Most countries of the world commonly refer to their head of states as presidents. And it’s also common to call their official residential houses, presidential palaces. However, not all countries call the official residence of their head of state a “palace”, some other names used are “Government House”, “presidential villa”, “State House”, “Executive Mansion”, etc. It is always expected that these buildings of great significance and importance are magnificent enough to rank with the best in the country and around the world. A lot of presidential palaces are sites worth beholding and here are the top 5 most beautiful Presidential Palaces In Africa.
Most Beautiful Presidential Palaces In Africa
- Abdeen Palace (Cairo, Egypt)
Abdeen Palace is a historic Cairo palace considered to be one of the most luxurious palaces in the world. It has very exotic embellishments, paintings, and a large number of clocks scattered in the parlours and wings, most of which are decorated with pure gold. It is located on Qasr el-Nil Street in eastern Downtown Cairo, Egypt. It was the royal residence until the monarchy was abolished in 1952. The palace has 500 suites and is the official residence and main office of the President of Egypt.
2. State House of Namibia (Windhoek, Namibia)
The State House of the Republic of Namibia, constructed on an elevated platform and bordered by a two-kilometre long steel fence with dark-glassed towers and large guard rooms is a castle, or better still, stronghold. It covers 25 hectares of land and is located in the Auasblick suburb of Windhoek. This breathtaking site is the administrative capital of Namibia, as well as the official residence of the President of Namibia. The State House was designed by the North Korean company, Mansudae Overseas Projects. It is reported that the administrative building cost a staggering 400 million Namibian dollars and took approximately 66 months to construct.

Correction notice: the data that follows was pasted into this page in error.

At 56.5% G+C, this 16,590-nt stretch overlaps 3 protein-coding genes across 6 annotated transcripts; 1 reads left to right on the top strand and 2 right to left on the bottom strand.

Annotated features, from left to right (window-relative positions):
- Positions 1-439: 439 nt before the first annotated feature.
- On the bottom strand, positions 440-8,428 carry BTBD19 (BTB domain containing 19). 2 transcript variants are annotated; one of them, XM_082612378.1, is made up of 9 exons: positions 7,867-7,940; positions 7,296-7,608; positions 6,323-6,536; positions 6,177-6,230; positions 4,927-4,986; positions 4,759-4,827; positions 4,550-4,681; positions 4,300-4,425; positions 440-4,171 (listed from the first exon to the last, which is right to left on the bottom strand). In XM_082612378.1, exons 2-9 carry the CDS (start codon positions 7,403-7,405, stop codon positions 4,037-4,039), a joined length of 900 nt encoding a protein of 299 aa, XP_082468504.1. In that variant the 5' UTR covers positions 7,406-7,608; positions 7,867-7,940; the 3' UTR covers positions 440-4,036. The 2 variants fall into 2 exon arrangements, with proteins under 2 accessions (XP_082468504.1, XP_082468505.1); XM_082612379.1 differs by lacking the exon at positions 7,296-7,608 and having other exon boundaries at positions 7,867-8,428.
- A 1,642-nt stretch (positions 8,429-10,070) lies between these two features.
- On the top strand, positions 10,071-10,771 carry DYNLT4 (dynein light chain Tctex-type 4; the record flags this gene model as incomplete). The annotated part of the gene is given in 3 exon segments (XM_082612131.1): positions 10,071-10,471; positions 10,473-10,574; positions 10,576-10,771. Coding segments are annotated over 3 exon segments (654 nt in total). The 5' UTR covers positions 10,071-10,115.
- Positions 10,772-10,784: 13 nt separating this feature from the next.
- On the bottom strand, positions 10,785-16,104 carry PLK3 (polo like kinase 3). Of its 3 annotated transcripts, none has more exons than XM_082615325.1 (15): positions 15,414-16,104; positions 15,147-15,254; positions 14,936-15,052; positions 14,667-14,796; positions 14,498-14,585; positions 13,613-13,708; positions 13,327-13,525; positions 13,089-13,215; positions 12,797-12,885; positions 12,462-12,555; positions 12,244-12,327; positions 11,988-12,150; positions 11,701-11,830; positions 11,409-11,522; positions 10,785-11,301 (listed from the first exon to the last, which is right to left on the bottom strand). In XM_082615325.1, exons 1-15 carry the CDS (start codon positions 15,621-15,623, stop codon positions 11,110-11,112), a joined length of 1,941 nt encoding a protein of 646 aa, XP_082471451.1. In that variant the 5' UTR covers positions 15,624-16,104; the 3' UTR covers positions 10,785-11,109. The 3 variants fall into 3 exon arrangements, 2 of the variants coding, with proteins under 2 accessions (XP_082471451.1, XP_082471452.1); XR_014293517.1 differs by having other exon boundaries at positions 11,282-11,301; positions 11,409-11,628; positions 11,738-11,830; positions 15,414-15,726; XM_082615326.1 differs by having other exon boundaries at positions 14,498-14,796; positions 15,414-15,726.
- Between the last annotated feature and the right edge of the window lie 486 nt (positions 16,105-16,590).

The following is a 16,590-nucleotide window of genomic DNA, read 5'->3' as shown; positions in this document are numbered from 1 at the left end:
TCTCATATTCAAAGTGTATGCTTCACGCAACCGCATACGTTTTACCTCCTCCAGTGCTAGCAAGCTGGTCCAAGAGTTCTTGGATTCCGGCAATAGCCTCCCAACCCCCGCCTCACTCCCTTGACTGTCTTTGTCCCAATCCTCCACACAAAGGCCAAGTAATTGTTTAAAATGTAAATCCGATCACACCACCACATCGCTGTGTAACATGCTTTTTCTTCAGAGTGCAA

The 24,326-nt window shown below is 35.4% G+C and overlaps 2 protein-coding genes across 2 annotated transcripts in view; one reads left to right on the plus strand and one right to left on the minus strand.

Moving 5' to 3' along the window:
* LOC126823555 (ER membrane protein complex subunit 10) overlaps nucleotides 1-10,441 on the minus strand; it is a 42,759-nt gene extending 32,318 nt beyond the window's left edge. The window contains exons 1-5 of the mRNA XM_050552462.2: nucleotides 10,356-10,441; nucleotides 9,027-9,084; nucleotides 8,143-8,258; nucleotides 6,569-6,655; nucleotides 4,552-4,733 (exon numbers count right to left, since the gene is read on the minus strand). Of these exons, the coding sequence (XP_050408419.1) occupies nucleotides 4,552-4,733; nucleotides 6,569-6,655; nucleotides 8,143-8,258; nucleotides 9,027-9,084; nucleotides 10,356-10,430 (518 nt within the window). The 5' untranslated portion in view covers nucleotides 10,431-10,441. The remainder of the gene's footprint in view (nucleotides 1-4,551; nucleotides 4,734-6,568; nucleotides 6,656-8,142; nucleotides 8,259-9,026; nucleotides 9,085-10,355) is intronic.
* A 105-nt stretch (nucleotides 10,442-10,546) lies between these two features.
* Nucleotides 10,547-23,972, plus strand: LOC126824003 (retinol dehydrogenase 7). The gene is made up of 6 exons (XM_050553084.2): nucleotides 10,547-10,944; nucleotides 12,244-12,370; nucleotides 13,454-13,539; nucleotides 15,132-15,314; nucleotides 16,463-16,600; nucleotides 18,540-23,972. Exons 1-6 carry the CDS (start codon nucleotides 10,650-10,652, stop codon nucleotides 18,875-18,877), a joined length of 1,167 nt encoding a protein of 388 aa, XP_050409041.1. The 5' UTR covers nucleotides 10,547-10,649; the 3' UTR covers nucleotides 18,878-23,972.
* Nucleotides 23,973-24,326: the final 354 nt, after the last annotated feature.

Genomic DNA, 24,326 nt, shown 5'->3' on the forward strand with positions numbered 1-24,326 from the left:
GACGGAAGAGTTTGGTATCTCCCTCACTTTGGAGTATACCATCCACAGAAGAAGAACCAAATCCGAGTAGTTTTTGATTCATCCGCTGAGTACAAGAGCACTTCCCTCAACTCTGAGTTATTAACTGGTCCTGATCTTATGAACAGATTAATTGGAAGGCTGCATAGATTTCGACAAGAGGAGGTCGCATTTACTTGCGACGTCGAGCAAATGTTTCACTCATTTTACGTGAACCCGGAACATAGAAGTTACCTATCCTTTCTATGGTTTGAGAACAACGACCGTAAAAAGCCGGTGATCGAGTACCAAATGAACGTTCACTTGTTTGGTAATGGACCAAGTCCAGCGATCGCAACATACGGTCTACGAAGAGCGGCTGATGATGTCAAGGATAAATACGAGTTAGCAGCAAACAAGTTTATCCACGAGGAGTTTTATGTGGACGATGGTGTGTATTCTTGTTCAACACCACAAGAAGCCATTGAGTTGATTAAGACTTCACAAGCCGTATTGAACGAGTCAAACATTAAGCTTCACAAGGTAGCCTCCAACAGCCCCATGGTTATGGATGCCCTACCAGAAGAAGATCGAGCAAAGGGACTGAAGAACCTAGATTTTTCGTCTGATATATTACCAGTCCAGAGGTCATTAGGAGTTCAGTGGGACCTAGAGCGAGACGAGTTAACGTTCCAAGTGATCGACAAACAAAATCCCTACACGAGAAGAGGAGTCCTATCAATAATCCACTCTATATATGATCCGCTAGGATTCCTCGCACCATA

3. Presidential Palace (Gordon’s Palace), Khartoum, Sudan
Sudan’s presidential palace, otherwise known as Gordon’s palace, is very historical. The name was derived from her Governor while still a British colony, Gen. Charles Gordon. Unfortunately, he was decapitated on the stairway in the northwestern corner of the palace on 26th January 1885. Since then, it has continued to serve as the official residence of Sudan’s president until the year 2015 when the construction of a new palace by the Chinese was completed right next door the old palace. The new palace was officially opened on the 26th of January, 2015 – on the exact date, Charles Gordon was beheaded on the white stairs of the old palace 130 years back.
Both palaces are adorned with invaluable relics, antiques, and beautiful flowers and are located on Blue Nile Street adjacent to the Palace Museum in Khartoum. The first image is the old palace, while the second is the new one. It ‘s now left for you to decide which is more beautiful; the old or the new.
4. Presidential Palace (Dakar, Senegal)
The Palace of the President of Senegal is considered a historic house. It was the official residence of the Governor-General of French West Africa, who has now become the head of the state and is located on the Plateau. The construction of the Presidential Palace in Dakar started in 1902 by Gaston Doumergue who was then Minister of the Colonies living in St. Louis and intended staying in the capital as the governor of French West Africa at the time. With the classic white outlook and spacious gardens beautifying it, Presidential Palace, Dakar, Senegal, is one of the most beautiful sites in Africa.
5. Union Buildings (Pretoria, South Africa)
Just like an ancient temple adorning the city it governs, the Union Buildings are a modern-day citadel, built at the highest point of South Africa’s capital city, Pretoria. It forms the official seat of South Africa’s government and houses The Presidency as well as the Department of Foreign Affairs. With its vast gardens, the buildings are located in Pretoria and constitute a South African national heritage site. These remarkable buildings, built from light sandstone, were designed by the architect Sir Herbert Baker in the English monumental style and are 285m long. It has become an iconic landmark of Pretoria and South Africa in general and is one of the most popular tourist attractions in Africa.